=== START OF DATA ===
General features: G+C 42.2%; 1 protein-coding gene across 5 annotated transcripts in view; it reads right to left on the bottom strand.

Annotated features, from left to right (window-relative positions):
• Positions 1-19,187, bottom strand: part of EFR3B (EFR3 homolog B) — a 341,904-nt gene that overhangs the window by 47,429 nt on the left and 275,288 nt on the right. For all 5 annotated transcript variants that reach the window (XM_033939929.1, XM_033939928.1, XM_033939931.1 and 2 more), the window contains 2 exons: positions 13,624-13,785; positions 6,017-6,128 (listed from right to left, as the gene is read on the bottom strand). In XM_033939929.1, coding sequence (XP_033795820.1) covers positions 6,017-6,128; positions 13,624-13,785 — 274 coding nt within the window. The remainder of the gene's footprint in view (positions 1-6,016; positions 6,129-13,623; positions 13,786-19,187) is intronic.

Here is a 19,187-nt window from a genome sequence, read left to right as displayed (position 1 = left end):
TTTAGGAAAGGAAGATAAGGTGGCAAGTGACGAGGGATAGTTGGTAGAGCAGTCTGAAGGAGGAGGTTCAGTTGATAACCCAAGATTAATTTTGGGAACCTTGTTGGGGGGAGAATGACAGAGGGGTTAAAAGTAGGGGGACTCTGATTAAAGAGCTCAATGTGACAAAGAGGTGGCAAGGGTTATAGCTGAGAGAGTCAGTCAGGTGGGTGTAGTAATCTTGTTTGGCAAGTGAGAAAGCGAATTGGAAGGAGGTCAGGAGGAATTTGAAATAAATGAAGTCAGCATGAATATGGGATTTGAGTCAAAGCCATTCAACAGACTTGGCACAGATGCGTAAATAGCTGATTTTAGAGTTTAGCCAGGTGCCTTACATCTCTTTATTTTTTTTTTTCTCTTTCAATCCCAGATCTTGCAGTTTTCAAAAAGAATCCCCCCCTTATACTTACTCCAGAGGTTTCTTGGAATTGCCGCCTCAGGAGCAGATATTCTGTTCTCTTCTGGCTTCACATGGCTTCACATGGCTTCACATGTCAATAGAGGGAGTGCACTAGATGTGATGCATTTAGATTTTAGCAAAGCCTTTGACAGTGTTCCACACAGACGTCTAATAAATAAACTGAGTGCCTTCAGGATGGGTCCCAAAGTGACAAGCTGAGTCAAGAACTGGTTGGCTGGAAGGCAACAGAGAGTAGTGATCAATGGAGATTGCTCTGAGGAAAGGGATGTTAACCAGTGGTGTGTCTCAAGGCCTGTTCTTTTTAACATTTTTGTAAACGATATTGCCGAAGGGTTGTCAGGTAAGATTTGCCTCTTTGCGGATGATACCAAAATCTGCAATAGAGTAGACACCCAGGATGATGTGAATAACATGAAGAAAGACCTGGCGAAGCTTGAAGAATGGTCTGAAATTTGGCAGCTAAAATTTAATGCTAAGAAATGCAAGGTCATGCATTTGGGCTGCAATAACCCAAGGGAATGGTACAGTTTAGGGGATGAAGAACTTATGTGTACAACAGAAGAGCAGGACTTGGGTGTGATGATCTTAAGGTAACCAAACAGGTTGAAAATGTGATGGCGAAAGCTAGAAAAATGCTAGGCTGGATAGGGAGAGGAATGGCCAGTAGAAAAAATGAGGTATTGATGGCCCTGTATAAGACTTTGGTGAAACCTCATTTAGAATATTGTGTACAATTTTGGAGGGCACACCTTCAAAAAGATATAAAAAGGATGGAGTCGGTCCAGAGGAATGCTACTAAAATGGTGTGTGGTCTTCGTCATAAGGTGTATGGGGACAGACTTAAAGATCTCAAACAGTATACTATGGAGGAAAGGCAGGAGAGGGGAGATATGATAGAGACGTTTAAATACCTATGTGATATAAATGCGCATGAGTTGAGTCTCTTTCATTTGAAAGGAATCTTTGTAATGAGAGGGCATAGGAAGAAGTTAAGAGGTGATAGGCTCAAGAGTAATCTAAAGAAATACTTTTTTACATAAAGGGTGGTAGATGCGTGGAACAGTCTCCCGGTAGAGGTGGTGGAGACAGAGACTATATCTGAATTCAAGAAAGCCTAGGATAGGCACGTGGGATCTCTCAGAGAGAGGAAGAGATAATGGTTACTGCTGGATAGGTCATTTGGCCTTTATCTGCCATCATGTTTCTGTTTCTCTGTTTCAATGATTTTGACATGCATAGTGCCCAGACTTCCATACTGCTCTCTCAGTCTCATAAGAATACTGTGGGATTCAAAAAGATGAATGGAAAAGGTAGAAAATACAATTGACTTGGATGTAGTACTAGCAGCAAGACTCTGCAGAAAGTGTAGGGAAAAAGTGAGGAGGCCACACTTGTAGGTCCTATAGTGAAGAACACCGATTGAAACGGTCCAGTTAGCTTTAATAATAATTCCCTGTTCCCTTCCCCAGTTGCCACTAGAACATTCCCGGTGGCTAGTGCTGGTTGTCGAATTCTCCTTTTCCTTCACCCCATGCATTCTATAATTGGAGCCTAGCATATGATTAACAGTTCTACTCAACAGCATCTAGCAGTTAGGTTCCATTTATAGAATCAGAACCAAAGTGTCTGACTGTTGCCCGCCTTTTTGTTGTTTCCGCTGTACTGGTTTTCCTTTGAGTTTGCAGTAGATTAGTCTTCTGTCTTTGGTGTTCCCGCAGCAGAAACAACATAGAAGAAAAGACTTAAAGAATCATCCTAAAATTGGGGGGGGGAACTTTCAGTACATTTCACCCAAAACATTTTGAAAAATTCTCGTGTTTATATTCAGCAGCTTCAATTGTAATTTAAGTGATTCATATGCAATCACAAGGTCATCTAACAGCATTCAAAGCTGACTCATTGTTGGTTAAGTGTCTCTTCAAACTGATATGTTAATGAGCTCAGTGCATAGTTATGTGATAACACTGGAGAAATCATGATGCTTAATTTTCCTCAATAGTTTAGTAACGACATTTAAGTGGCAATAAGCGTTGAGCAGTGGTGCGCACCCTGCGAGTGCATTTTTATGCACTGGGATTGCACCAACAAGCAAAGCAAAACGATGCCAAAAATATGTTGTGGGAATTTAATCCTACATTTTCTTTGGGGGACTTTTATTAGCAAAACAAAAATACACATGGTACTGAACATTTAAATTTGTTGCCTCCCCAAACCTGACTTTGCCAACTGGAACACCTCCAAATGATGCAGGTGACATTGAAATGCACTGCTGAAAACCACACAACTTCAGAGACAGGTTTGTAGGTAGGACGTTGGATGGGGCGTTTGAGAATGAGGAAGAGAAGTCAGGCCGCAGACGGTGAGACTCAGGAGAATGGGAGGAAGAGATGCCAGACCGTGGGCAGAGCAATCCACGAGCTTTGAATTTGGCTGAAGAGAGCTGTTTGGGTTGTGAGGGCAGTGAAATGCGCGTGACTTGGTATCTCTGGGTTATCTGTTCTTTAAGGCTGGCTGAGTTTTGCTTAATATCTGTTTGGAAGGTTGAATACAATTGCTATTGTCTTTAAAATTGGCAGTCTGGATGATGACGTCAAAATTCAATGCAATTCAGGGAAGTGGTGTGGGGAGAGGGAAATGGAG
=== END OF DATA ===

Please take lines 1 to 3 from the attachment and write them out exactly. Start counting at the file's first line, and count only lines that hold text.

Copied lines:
General features: G+C 42.2%; 1 protein-coding gene across 5 annotated transcripts in view; it reads right to left on the bottom strand.

Annotated features, from left to right (window-relative positions):
• Positions 1-19,187, bottom strand: part of EFR3B (EFR3 homolog B) — a 341,904-nt gene that overhangs the window by 47,429 nt on the left and 275,288 nt on the right. For all 5 annotated transcript variants that reach the window (XM_033939929.1, XM_033939928.1, XM_033939931.1 and 2 more), the window contains 2 exons: positions 13,624-13,785; positions 6,017-6,128 (listed from right to left, as the gene is read on the bottom strand). In XM_033939929.1, coding sequence (XP_033795820.1) covers positions 6,017-6,128; positions 13,624-13,785 — 274 coding nt within the window. The remainder of the gene's footprint in view (positions 1-6,016; positions 6,129-13,623; positions 13,786-19,187) is intronic.